It will be useful that the time of a minister's continuance among a people be known, as it will serve to set he characters of gospel despisers in a true point of light. That ministers and the people of their charge Ee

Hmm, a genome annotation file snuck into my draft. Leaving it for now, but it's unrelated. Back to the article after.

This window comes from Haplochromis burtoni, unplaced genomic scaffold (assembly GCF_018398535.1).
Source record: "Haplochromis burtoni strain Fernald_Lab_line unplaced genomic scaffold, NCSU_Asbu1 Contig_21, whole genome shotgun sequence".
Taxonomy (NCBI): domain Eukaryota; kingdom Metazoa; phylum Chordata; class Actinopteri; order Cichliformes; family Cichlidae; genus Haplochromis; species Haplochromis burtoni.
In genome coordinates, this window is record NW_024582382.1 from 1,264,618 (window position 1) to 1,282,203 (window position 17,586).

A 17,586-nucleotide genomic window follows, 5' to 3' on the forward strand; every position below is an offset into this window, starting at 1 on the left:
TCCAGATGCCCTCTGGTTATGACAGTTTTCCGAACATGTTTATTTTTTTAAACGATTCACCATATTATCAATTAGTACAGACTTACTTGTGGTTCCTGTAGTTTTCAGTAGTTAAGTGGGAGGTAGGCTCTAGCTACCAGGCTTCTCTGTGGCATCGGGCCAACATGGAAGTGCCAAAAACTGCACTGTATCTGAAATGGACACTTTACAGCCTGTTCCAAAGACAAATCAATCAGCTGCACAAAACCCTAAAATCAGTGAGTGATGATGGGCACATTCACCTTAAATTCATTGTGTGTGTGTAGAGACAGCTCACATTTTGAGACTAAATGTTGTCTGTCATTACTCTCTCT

will meet each other at the bar of Christ, is suggested in my text, and in other parts of the sacred writings. It has already been observed that in this way truth will appear conspicuous, and the conduct of God will be vindicated, and the designs of a judgment day in the best manner answered. It may further be observed, that the matters relating to the gospel ministry are of such magnitude that it appears important that they be attended to; they concern a judgment day and an eternal state. When ministers and people meet in the house of God, it is an acknowledgment that they believe in a future state of retribution, and is a sort of appeal to the day of judgment. The influence of a faithful or unfaithful minister is such as to affect unborn ages; it will commonly determine the sentiments and characters of their successors, and in this way they may be doing good or evil after they are dead, and even to the second coming of Christ. That God's hatred towards false teachers, and against those who choose them, together with their criminality, may appear, it will be necessary that these matters be laid open at the tribunal of Christ. As a proof of the matter under consideration, I may only add, that there always has been an important controversy, in a greater or less degree, between ministers and part of their people; it is so with faithful preachers and some of their hearers; wicked men oppose the doctrines they preach, and will not be convinced. Unfaithful preachers have advocates and opposers; the dispute involved the character of Christ; it cannot be settled in this world. How necessary that ministers and people meet at the great day, to have the matter decided, the doetrines of Christ vindicated, and the characters of ministers or people exonerated.